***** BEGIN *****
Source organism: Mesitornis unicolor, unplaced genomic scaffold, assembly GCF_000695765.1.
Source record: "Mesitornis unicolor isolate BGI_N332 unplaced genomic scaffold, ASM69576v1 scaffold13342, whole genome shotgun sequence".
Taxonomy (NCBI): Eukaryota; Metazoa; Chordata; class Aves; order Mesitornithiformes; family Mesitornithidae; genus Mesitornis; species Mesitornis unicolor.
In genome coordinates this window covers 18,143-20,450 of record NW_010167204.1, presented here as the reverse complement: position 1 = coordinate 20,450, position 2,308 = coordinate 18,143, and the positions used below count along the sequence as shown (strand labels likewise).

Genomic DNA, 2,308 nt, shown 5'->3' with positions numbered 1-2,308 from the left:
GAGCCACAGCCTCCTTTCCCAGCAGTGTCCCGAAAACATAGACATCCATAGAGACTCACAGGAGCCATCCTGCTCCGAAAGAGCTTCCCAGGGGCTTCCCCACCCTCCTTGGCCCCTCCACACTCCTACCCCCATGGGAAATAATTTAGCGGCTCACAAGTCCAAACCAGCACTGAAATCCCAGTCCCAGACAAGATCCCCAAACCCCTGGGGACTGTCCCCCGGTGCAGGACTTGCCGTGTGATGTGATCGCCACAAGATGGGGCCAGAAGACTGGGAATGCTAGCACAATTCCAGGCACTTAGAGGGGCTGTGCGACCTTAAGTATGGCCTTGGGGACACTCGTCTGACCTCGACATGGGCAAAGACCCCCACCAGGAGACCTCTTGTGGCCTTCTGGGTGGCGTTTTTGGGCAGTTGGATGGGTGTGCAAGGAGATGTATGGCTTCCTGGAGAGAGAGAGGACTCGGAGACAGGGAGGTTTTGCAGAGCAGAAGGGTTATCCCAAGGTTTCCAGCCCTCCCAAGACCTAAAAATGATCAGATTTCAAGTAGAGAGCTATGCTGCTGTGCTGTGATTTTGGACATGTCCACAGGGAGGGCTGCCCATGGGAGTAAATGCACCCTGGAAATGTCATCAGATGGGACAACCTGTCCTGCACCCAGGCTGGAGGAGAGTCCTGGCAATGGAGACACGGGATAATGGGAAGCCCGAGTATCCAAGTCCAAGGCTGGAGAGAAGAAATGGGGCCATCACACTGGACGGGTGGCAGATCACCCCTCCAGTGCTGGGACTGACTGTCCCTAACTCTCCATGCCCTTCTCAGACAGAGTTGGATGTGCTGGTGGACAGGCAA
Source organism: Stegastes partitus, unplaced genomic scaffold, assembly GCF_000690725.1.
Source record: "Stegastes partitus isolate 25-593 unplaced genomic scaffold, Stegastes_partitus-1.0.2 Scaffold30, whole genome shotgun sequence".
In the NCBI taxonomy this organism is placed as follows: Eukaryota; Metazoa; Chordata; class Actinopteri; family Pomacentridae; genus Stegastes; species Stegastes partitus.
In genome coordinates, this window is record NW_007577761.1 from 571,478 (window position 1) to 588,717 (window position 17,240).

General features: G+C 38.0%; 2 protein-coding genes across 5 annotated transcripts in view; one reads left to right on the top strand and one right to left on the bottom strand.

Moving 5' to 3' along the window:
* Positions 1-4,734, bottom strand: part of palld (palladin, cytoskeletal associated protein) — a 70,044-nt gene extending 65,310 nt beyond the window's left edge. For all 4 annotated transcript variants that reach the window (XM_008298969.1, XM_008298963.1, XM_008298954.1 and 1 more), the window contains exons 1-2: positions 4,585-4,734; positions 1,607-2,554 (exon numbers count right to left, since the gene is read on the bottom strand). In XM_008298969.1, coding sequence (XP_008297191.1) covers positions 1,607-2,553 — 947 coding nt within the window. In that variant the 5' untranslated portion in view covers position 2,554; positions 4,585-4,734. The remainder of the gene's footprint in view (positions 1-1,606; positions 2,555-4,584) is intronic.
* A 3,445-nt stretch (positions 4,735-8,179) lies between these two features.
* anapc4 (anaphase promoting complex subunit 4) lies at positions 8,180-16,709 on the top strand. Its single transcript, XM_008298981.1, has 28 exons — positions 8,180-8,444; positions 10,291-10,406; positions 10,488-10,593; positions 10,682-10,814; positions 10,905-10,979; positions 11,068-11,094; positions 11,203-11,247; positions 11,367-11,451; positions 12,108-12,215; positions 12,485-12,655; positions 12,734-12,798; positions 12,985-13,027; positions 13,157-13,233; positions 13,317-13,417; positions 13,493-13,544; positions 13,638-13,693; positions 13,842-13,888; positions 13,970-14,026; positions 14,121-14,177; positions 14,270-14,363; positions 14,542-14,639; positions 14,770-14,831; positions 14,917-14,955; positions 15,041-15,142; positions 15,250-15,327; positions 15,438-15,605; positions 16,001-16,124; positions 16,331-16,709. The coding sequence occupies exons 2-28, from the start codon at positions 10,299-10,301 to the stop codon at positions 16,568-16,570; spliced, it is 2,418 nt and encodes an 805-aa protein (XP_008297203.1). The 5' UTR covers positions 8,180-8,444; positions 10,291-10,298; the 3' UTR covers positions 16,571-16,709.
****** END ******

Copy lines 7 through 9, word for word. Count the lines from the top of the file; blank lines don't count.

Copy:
Source organism: Stegastes partitus, unplaced genomic scaffold, assembly GCF_000690725.1.
Source record: "Stegastes partitus isolate 25-593 unplaced genomic scaffold, Stegastes_partitus-1.0.2 Scaffold30, whole genome shotgun sequence".
In the NCBI taxonomy this organism is placed as follows: Eukaryota; Metazoa; Chordata; class Actinopteri; family Pomacentridae; genus Stegastes; species Stegastes partitus.